Thus: sexuality, regardless of what we want, is ideally restricted to the confines of monogamous relationships that are public and officiously sanctioned.

Love is, as they say, ironically larger than just you or me, it is larger than just any single couple or any single set of desires or preferences, but because of those far ranging impacts, it is something that ought to be minimalized and played down whenever possible.

And it is likewise important to remember that the basis of things that we choose ought not be to obtain pleasure or personal gratification, but ought to likewise be aimed at having a positive impact on those around us. And that such choices are a superior reflection on ourselves when we prioritize a greater social harmony over a personal indulgence.

It is precisely for reasons like these that I have given up alcohol.

I don’t think any of these statements should be treated as controversial, but God knows, even when speaking in the least offensive terms possible, it is common for fault to be found in any words on the topic.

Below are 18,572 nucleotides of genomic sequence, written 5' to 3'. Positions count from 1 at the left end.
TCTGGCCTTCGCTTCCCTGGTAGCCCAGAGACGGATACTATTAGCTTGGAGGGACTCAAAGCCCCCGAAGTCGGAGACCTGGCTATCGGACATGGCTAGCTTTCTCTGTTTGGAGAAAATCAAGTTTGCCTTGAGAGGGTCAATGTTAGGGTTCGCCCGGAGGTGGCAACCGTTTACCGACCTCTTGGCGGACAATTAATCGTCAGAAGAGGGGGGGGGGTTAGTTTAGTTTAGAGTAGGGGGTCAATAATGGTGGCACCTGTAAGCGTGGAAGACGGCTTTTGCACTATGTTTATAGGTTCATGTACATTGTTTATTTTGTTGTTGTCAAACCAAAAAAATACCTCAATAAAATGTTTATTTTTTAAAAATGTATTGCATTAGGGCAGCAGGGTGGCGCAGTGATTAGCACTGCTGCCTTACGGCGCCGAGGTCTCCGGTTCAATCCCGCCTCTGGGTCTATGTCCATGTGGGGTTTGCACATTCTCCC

The Fight for Meaning & the Jewish Teen Girl Who Left for ISIS

We are shocked by the number of young people from Western backgrounds joining ISIS, we tell ourselves. Often times these are the sons and daughters of immigrants from Muslim states, and somehow this lessens the impact of the blow… We are able through these stories to further other the Muslims living among us, and we are able to somehow ascribe to them all some nefarious, radical Islam that is working against us. But I think many of us, still, are not that shocked, and we are reluctant to admit that there is more going on than what is seen at the surface.

Part of the confusing story runs below:

Dozens of French teenagers, including a young Jewish girl, have fled the country to join Islamic State militants fighting in Syria and Iraq, French intelligence has revealed.